As the old-and-very-broken masculine aspect, worn out from repeatedly wounding himself, disappears from left stage to make room for something far more in balanced (yes, in a female body) to emerge by popular demand, a new form of male will also start to emerge from all these new influences we are generating in our popular culture. A transition phase, where even men are allowed to cry and to get embroiled in all the emotions around the old story (as I am noticing happen around this film, which has captured a male as well as a female audience) is a good start because it makes it alright for men to weep over the way things have been (which is to allow their own feminine aspect to be heard, not suppressed)…and then to stand up ready to aspire to something different. Interesting times and an oddly compelling film, which is a far leap from my usual topics, so I just had to share. To me, this is yet another sign that we are becoming so ripe for a new ending to a very old story; and we are it, writing it as our own lives.

About Helen White

Helen White is a professional artist and published writer with two primary blogs to her name. Her themes pivot around health and wellbeing, expanded consciousness and ways of noticing how life is a constant dance between the deeply subjective and the collective-universal, all of which she explores with a daily hunger to get to know herself better. A lifetime of "feeling outside" of mainstream...slowly emerging as Asperger's Syndrome, Ehlers-Danlos Syndrome plus a complex of co-morbid health challenges, being a confirmed Highly Sensitive Person and an INFJ personality type, not to mention born under an out of bounds moon (need I go on) fed into the creation of Living Whole; a self-exploratory blog fed by a wide angle lens tilted at "health and wellness" topics. Meanwhile, Spinning the Light is a free-for-all covering a multitude of playful and positive subjects about life in the broadest sense...written with a no-holds-barred approach. Needless to say, their subjects cross over quite often.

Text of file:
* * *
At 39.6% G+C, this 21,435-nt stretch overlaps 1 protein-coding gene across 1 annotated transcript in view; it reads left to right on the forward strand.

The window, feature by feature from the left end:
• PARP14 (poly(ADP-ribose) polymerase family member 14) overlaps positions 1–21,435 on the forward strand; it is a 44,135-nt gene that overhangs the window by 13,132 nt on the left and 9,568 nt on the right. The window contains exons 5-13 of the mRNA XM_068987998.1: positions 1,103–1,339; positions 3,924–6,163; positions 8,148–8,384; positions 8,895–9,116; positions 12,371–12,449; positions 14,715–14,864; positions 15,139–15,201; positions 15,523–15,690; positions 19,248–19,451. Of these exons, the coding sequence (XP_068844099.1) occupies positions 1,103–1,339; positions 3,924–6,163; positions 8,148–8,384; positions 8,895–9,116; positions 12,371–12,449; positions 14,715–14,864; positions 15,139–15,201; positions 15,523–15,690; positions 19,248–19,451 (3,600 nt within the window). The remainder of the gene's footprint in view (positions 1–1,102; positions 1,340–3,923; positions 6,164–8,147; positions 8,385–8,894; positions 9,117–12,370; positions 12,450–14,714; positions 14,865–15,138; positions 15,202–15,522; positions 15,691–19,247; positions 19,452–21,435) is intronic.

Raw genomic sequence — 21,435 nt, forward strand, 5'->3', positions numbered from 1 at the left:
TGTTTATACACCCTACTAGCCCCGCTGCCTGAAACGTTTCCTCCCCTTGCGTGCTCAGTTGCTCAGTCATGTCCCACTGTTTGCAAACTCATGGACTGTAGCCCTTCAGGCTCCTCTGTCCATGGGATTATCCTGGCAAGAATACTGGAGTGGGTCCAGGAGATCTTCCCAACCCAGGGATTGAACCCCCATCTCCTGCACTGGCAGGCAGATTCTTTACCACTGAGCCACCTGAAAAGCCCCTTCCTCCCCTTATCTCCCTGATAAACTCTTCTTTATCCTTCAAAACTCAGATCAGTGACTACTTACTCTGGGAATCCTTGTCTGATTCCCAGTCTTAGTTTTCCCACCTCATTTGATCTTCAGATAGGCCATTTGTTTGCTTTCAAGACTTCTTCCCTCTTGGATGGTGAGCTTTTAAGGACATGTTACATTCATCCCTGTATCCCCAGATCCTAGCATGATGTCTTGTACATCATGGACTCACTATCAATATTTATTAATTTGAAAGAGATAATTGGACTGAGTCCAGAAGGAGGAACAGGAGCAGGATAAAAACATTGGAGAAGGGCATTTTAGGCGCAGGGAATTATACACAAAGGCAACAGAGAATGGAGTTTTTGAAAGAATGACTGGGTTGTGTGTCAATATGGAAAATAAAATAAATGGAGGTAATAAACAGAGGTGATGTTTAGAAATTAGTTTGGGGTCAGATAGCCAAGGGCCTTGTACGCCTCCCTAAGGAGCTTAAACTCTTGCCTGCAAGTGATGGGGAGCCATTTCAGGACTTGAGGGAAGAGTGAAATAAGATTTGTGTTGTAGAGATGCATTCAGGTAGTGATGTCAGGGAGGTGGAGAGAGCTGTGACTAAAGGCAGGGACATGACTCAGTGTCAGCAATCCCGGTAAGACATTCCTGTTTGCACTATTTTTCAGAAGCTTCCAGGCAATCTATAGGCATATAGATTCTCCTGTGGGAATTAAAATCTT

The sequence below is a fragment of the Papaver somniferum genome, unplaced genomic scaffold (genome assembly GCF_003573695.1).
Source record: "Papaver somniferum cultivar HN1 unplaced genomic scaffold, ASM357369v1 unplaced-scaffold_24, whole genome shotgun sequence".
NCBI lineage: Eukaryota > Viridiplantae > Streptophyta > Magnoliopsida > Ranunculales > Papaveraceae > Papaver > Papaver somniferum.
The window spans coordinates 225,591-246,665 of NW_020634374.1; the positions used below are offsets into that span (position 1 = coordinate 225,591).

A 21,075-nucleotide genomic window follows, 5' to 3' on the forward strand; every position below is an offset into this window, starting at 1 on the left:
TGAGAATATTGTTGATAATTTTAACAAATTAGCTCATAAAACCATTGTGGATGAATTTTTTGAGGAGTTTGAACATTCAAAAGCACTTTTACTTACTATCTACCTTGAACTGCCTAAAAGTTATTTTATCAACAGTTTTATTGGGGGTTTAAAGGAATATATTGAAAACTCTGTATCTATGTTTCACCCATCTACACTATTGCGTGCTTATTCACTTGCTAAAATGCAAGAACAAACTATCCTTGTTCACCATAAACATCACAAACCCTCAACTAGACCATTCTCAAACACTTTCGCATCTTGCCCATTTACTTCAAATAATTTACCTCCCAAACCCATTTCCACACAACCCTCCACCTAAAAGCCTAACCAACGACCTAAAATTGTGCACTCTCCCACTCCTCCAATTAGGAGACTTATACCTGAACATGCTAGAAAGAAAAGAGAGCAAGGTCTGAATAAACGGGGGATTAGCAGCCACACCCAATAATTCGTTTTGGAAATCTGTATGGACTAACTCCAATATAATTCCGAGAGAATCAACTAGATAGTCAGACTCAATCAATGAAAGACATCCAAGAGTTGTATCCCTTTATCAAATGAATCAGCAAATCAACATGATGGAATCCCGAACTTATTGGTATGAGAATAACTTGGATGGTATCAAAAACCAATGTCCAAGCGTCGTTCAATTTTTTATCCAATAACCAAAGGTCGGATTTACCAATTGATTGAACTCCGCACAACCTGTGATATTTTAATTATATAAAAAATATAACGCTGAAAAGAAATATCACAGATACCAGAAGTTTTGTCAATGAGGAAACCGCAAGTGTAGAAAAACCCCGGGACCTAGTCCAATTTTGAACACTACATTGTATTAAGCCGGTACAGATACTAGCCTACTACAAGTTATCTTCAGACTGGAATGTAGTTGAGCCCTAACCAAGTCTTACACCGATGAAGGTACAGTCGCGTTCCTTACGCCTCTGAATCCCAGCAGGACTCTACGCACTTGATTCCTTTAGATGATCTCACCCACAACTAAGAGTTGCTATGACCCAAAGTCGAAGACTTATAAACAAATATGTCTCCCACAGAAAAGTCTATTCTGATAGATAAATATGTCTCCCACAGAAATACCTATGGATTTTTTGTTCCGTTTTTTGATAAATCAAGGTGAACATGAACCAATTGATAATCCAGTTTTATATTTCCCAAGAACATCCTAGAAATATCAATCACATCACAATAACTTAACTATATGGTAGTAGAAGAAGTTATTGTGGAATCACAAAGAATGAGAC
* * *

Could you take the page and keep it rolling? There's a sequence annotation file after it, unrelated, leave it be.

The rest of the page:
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6 Responses to A fairy tale for our times…and, of course, a new ending

  1. cathytea says:

    So fascinating to me that the real magic and transformational work of the film happen in us, after it’s over, as we seek to resolve and fill its incompleteness, to make it into a new story.


    • Helen White says:

      Exactly that…its how I work with just about any film I watch these days, there never seem to be any accidents, even the most trivial or accidental thing I watch seems to have something for me that I needed in that moment! Same as in life, really, only the effect of disengaging from your own story to lose yourself in someone else’s adds more focus, like looking through a lens or down a microscope…and then unpacking it later, even in dreams, as something relevant to us is the multidimensional cherry on the top.

      Liked by 1 person

  2. Very interesting Helen and one to ponder on, I think…I’d never really noticed that motif of the getting together never being a permanent thing, but I do like the idea of the ending of this version reflecting a wholeness inside the person rather than by being completed by someone else.


  3. Anne-Marie Voorhoeve says:

    what a beautiful analysis – very recognizable indeed! Thank you!
    Anne-Marie Voorhoeve